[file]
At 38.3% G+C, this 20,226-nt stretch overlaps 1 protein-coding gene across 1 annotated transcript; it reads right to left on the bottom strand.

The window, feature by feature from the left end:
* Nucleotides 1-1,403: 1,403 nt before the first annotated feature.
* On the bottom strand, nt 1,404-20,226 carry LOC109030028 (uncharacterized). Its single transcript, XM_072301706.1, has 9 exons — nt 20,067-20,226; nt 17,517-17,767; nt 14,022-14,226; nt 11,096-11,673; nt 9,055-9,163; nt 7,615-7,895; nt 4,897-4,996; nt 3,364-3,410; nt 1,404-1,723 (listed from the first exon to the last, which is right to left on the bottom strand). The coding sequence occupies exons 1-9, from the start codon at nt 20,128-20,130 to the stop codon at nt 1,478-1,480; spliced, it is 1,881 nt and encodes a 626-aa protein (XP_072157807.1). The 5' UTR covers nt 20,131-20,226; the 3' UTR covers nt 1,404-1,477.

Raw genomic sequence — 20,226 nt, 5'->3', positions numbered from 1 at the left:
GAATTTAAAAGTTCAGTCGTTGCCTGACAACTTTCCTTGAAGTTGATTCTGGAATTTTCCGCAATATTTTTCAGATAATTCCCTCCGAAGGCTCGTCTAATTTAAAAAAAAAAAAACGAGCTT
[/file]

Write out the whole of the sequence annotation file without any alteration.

At 38.3% G+C, this 20,226-nt stretch overlaps 1 protein-coding gene across 1 annotated transcript; it reads right to left on the bottom strand.

The window, feature by feature from the left end:
* Nucleotides 1-1,403: 1,403 nt before the first annotated feature.
* On the bottom strand, nt 1,404-20,226 carry LOC109030028 (uncharacterized). Its single transcript, XM_072301706.1, has 9 exons — nt 20,067-20,226; nt 17,517-17,767; nt 14,022-14,226; nt 11,096-11,673; nt 9,055-9,163; nt 7,615-7,895; nt 4,897-4,996; nt 3,364-3,410; nt 1,404-1,723 (listed from the first exon to the last, which is right to left on the bottom strand). The coding sequence occupies exons 1-9, from the start codon at nt 20,128-20,130 to the stop codon at nt 1,478-1,480; spliced, it is 1,881 nt and encodes a 626-aa protein (XP_072157807.1). The 5' UTR covers nt 20,131-20,226; the 3' UTR covers nt 1,404-1,477.

Raw genomic sequence — 20,226 nt, 5'->3', positions numbered from 1 at the left:
GAATTTAAAAGTTCAGTCGTTGCCTGACAACTTTCCTTGAAGTTGATTCTGGAATTTTCCGCAATATTTTTCAGATAATTCCCTCCGAAGGCTCGTCTAATTTAAAAAAAAAAAAACGAGCTT